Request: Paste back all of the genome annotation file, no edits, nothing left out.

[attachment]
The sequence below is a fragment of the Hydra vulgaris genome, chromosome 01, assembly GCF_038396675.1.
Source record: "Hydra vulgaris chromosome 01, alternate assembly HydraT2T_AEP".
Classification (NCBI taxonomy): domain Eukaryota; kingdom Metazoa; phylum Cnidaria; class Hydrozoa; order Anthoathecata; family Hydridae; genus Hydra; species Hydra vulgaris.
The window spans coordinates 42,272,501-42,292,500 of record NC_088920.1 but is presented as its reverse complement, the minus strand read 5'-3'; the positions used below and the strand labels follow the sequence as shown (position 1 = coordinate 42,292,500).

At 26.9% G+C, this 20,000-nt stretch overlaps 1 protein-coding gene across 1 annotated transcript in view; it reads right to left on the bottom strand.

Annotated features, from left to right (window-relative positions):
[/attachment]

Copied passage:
The sequence below is a fragment of the Hydra vulgaris genome, chromosome 01, assembly GCF_038396675.1.
Source record: "Hydra vulgaris chromosome 01, alternate assembly HydraT2T_AEP".
Classification (NCBI taxonomy): domain Eukaryota; kingdom Metazoa; phylum Cnidaria; class Hydrozoa; order Anthoathecata; family Hydridae; genus Hydra; species Hydra vulgaris.
The window spans coordinates 42,272,501-42,292,500 of record NC_088920.1 but is presented as its reverse complement, the minus strand read 5'-3'; the positions used below and the strand labels follow the sequence as shown (position 1 = coordinate 42,292,500).

At 26.9% G+C, this 20,000-nt stretch overlaps 1 protein-coding gene across 1 annotated transcript in view; it reads right to left on the bottom strand.

Annotated features, from left to right (window-relative positions):